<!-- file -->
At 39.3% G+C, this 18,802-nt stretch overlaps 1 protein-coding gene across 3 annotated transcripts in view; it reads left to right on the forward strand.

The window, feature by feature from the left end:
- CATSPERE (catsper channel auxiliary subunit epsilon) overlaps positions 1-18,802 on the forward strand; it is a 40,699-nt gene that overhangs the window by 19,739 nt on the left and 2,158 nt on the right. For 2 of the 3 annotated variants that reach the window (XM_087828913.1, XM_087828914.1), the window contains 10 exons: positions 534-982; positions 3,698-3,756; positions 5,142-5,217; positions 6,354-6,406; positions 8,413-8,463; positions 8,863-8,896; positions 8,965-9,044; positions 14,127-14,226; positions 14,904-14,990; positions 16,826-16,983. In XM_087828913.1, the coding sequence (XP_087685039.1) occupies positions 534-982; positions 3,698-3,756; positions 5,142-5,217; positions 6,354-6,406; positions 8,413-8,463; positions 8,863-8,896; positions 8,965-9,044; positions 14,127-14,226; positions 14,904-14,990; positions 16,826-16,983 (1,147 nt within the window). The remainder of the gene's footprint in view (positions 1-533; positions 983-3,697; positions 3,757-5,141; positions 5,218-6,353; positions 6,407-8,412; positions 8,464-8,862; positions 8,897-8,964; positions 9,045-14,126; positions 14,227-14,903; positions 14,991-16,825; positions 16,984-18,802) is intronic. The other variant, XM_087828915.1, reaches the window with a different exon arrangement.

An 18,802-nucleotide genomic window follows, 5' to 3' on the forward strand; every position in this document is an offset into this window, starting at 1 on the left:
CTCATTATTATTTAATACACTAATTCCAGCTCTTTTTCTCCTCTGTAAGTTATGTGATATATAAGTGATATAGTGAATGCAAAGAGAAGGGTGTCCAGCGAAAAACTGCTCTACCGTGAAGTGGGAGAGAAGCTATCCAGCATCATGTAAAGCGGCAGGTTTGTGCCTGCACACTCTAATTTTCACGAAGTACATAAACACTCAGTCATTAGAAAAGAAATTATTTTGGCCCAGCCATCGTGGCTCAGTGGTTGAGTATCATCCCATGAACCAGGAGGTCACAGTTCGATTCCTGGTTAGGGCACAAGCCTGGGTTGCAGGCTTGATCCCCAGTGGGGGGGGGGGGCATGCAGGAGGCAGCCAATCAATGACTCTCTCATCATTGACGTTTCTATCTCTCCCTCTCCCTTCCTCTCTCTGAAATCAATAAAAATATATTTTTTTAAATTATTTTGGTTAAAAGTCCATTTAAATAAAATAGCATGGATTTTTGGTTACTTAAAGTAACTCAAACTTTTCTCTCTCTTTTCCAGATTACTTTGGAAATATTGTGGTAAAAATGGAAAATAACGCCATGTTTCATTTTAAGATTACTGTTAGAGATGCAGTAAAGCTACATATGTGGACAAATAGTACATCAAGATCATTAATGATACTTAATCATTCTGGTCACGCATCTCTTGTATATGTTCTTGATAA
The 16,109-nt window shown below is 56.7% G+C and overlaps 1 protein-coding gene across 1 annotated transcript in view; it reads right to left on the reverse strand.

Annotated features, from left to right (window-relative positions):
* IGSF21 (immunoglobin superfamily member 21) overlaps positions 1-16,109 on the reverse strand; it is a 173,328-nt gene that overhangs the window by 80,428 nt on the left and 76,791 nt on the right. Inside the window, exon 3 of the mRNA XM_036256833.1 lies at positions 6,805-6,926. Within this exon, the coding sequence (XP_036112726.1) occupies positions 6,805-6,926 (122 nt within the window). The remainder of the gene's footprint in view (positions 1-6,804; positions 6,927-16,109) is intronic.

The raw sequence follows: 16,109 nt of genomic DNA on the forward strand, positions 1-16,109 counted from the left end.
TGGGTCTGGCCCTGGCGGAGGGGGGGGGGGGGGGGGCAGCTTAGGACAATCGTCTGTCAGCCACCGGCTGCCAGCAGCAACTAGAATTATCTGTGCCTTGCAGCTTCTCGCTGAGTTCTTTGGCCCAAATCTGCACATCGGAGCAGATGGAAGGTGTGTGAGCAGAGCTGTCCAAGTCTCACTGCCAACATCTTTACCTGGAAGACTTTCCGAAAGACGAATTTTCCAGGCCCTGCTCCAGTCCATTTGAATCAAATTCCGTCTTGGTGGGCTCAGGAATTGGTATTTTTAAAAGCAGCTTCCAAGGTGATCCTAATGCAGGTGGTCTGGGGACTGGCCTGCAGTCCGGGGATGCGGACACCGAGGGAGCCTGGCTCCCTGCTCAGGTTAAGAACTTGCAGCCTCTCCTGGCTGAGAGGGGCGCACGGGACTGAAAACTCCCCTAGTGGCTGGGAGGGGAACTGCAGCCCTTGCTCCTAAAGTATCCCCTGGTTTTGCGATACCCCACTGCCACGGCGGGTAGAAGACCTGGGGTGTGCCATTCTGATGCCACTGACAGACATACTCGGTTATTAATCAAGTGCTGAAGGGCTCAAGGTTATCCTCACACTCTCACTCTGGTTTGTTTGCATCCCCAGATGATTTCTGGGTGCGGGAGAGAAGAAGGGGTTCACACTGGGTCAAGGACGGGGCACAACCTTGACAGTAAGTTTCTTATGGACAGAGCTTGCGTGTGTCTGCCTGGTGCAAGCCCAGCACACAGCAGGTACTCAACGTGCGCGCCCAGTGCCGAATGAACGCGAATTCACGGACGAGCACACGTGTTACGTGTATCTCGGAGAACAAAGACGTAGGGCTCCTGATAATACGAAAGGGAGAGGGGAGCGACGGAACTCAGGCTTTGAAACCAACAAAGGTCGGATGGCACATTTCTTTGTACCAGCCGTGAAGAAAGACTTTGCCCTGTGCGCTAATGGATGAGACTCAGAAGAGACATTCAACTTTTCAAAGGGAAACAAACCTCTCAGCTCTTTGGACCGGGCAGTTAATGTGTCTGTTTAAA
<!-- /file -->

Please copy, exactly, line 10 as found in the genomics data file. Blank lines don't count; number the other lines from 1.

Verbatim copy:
TGGGTCTGGCCCTGGCGGAGGGGGGGGGGGGGGGGGCAGCTTAGGACAATCGTCTGTCAGCCACCGGCTGCCAGCAGCAACTAGAATTATCTGTGCCTTGCAGCTTCTCGCTGAGTTCTTTGGCCCAAATCTGCACATCGGAGCAGATGGAAGGTGTGTGAGCAGAGCTGTCCAAGTCTCACTGCCAACATCTTTACCTGGAAGACTTTCCGAAAGACGAATTTTCCAGGCCCTGCTCCAGTCCATTTGAATCAAATTCCGTCTTGGTGGGCTCAGGAATTGGTATTTTTAAAAGCAGCTTCCAAGGTGATCCTAATGCAGGTGGTCTGGGGACTGGCCTGCAGTCCGGGGATGCGGACACCGAGGGAGCCTGGCTCCCTGCTCAGGTTAAGAACTTGCAGCCTCTCCTGGCTGAGAGGGGCGCACGGGACTGAAAACTCCCCTAGTGGCTGGGAGGGGAACTGCAGCCCTTGCTCCTAAAGTATCCCCTGGTTTTGCGATACCCCACTGCCACGGCGGGTAGAAGACCTGGGGTGTGCCATTCTGATGCCACTGACAGACATACTCGGTTATTAATCAAGTGCTGAAGGGCTCAAGGTTATCCTCACACTCTCACTCTGGTTTGTTTGCATCCCCAGATGATTTCTGGGTGCGGGAGAGAAGAAGGGGTTCACACTGGGTCAAGGACGGGGCACAACCTTGACAGTAAGTTTCTTATGGACAGAGCTTGCGTGTGTCTGCCTGGTGCAAGCCCAGCACACAGCAGGTACTCAACGTGCGCGCCCAGTGCCGAATGAACGCGAATTCACGGACGAGCACACGTGTTACGTGTATCTCGGAGAACAAAGACGTAGGGCTCCTGATAATACGAAAGGGAGAGGGGAGCGACGGAACTCAGGCTTTGAAACCAACAAAGGTCGGATGGCACATTTCTTTGTACCAGCCGTGAAGAAAGACTTTGCCCTGTGCGCTAATGGATGAGACTCAGAAGAGACATTCAACTTTTCAAAGGGAAACAAACCTCTCAGCTCTTTGGACCGGGCAGTTAATGTGTCTGTTTAAA